Handball legend Michael ‘Ducksie’ Walsh dies, aged 50

The GAA handball world is in mourning after the passing of one of the sport’s greats

The handball world is reeling today following the death of the sport’s greatest icon, Kilkenny legend Michael ‘Ducksie’ Walsh. Photo: Lorraine O’Sullivan/Inpho

The handball world is reeling today following the death of the sport’s greatest icon, Kilkenny legend Michael ‘Ducksie’ Walsh. Photo: Lorraine O’Sullivan/Inpho

 

The handball world is reeling today following the death of the sport’s greatest icon, Kilkenny legend Michael ‘Ducksie’ Walsh.

Walsh, who turned 50 this year, was the most decorated handballer of all time. He fell ill on the way home from a senior doubles tournament in Cavan last Saturday and passed away on Thursday after his condition deteriorated badly on Tuesday morning.

Poignantly, Ducksie (often misspelled as ‘Duxie’) was on top of his game to the end. Just a fortnight ago, in the inaugural Irish 60x30 Singles Nationals in his home court of Talbot’s Inch, Walsh defeated number one-ranked Eoin Kennedy of Dublin in the final of the Open Singles.

It was a result that stunned the handball fraternity. There had been great players who had continued to excel long past the point where logic says their powers should have waned but there had never been one like Walsh, who competed in the All-Ireland doubles final as recently as last year.

When the latest Irish 60x30 rankings were released in recent days, Walsh was number two.

Second Captains

He took up the game as a nine-year-old on the outdoor, corporation courts beside St Canice’s Church in Kilkenny City. Local rules dictated that winners stayed on.

“I’d be there all day Sunday and I’d come home with a good few bob,” he stated in an interview some years ago.

Soon, his legend began to grow. Whispers reached the various handball hotbeds of this precocious alley cat, under the tutelage of famed coach and local schoolteacher Tommy O’Brien. He hoovered up underage All-Irelands and in 1984, won minor and junior grades and reached the 60x30 Senior Singles semi-final at a time when the draw was stacked with talent.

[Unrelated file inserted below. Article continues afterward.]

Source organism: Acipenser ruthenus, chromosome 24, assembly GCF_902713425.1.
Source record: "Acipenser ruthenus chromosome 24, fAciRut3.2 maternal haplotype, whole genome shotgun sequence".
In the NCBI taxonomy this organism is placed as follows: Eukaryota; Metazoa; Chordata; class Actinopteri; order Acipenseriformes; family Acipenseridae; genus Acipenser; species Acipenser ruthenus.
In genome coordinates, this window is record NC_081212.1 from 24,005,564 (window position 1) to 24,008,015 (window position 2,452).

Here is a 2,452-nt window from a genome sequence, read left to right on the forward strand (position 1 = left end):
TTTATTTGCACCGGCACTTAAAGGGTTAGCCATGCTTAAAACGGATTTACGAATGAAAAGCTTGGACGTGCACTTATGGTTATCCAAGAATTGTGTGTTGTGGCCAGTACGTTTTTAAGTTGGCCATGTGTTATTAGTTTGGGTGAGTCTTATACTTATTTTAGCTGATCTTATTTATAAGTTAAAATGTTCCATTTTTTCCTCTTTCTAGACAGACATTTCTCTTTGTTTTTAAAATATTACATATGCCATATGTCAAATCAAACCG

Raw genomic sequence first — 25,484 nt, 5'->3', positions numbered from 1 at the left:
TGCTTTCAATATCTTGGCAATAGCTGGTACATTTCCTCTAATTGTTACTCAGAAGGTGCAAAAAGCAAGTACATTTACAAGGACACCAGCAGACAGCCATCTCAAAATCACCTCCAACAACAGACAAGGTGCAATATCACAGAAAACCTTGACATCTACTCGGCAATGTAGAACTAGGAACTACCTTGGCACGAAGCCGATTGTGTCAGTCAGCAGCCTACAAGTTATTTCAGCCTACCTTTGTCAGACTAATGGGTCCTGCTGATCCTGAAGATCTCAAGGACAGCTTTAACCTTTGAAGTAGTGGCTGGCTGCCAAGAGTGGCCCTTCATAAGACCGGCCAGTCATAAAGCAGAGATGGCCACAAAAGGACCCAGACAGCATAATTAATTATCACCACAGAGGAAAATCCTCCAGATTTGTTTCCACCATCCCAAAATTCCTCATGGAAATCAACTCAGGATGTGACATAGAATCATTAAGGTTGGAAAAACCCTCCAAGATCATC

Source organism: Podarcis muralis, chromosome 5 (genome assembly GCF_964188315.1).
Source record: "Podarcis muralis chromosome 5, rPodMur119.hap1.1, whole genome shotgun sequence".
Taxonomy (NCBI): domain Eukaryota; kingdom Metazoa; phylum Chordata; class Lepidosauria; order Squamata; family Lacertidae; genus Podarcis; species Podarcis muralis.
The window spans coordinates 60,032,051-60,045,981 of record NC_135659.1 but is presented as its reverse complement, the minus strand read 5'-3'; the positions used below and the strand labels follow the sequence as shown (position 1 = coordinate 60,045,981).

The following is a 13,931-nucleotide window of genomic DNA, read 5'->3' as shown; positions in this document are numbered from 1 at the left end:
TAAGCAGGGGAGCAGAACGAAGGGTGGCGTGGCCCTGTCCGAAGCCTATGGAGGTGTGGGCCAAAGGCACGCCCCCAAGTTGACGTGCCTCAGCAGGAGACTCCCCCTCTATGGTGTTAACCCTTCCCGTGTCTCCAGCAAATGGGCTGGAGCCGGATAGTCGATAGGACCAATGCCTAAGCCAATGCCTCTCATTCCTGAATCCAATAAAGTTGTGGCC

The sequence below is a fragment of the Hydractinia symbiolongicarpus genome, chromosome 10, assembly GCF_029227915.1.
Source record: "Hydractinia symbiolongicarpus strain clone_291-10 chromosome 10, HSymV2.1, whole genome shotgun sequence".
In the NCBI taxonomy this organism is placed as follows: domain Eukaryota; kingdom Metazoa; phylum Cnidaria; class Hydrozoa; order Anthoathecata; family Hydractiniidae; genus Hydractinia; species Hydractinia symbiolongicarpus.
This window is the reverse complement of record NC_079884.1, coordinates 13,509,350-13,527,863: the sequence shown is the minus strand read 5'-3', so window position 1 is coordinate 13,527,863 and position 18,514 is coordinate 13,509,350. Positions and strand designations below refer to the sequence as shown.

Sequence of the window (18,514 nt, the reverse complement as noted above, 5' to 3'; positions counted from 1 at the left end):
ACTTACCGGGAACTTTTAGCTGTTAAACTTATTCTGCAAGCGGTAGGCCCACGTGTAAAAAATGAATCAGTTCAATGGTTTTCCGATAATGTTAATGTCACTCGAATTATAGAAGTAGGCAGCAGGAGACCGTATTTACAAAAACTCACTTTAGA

The following year, at 19, he became the youngest ever ‘big alley’ Senior Singles champion. He would go unbeaten for 13 years before finally losing a final and then returning to win three more. In doubles, usually with Eugene Downey or hurling star DJ Carey riding shotgun, he won every honour in the game and he finished with 38 senior All-Ireland medals, countless American titles as well as a handful of world medals.

But it was the post-script to Walsh’s astonishing run of senior wins that proved most extraordinary. As the years went on, he grew dependent on alcohol to get by until one morning in 2001, he awoke with cuts and bruises on his face and no memory of how he got them.

He checked into the Aiséirí Treatment Centre in Tipperary and turned his life around. From then until his untimely passing, he was sober and he raised in excess of €100,000 for charity from various events.

Walsh’s mother Vera, who passed away earlier this year, held on to his hundreds of medals and trophies for him.

“I don’t keep anything. I wouldn’t have any means on them. They wouldn’t mean a whole lot to me. Only to win would be the thing,” he once said.

Tributes for Walsh have poured in. GAA Handball National Manager John Kelly described him as “one in a million, a tremendous competitor, a sportsman par excellence and an iconic figure whose loss has left the entire handball community numb with grief.”

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